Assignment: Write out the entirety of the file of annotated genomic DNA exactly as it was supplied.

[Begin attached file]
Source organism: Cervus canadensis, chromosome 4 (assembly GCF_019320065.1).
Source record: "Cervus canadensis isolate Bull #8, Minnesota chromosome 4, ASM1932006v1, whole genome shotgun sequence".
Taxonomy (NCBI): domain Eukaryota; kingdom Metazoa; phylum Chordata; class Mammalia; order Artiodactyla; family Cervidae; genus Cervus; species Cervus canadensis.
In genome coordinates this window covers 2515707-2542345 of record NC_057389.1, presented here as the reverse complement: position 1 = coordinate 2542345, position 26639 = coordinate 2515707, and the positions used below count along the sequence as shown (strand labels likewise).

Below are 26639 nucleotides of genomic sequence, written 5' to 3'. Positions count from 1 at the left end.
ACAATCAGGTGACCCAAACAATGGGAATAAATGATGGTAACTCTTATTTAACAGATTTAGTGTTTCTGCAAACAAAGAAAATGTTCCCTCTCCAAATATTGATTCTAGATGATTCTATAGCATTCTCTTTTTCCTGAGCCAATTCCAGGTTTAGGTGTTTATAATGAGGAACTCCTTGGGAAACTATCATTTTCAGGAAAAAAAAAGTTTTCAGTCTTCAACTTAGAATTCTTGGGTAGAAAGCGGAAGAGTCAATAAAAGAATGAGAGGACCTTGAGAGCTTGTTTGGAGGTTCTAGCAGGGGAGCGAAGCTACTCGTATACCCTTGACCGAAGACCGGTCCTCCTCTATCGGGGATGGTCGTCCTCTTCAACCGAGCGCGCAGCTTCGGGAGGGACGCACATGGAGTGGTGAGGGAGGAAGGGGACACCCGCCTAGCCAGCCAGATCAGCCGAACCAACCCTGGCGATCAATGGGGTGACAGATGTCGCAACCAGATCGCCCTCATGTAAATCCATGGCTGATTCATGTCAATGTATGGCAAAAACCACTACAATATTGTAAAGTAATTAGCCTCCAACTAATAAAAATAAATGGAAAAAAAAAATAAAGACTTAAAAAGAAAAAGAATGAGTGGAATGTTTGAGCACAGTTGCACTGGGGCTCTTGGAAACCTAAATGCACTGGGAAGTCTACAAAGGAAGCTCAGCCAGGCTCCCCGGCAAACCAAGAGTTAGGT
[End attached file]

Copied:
Source organism: Cervus canadensis, chromosome 4 (assembly GCF_019320065.1).
Source record: "Cervus canadensis isolate Bull #8, Minnesota chromosome 4, ASM1932006v1, whole genome shotgun sequence".
Taxonomy (NCBI): domain Eukaryota; kingdom Metazoa; phylum Chordata; class Mammalia; order Artiodactyla; family Cervidae; genus Cervus; species Cervus canadensis.
In genome coordinates this window covers 2515707-2542345 of record NC_057389.1, presented here as the reverse complement: position 1 = coordinate 2542345, position 26639 = coordinate 2515707, and the positions used below count along the sequence as shown (strand labels likewise).

Below are 26639 nucleotides of genomic sequence, written 5' to 3'. Positions count from 1 at the left end.
ACAATCAGGTGACCCAAACAATGGGAATAAATGATGGTAACTCTTATTTAACAGATTTAGTGTTTCTGCAAACAAAGAAAATGTTCCCTCTCCAAATATTGATTCTAGATGATTCTATAGCATTCTCTTTTTCCTGAGCCAATTCCAGGTTTAGGTGTTTATAATGAGGAACTCCTTGGGAAACTATCATTTTCAGGAAAAAAAAAGTTTTCAGTCTTCAACTTAGAATTCTTGGGTAGAAAGCGGAAGAGTCAATAAAAGAATGAGAGGACCTTGAGAGCTTGTTTGGAGGTTCTAGCAGGGGAGCGAAGCTACTCGTATACCCTTGACCGAAGACCGGTCCTCCTCTATCGGGGATGGTCGTCCTCTTCAACCGAGCGCGCAGCTTCGGGAGGGACGCACATGGAGTGGTGAGGGAGGAAGGGGACACCCGCCTAGCCAGCCAGATCAGCCGAACCAACCCTGGCGATCAATGGGGTGACAGATGTCGCAACCAGATCGCCCTCATGTAAATCCATGGCTGATTCATGTCAATGTATGGCAAAAACCACTACAATATTGTAAAGTAATTAGCCTCCAACTAATAAAAATAAATGGAAAAAAAAAATAAAGACTTAAAAAGAAAAAGAATGAGTGGAATGTTTGAGCACAGTTGCACTGGGGCTCTTGGAAACCTAAATGCACTGGGAAGTCTACAAAGGAAGCTCAGCCAGGCTCCCCGGCAAACCAAGAGTTAGGT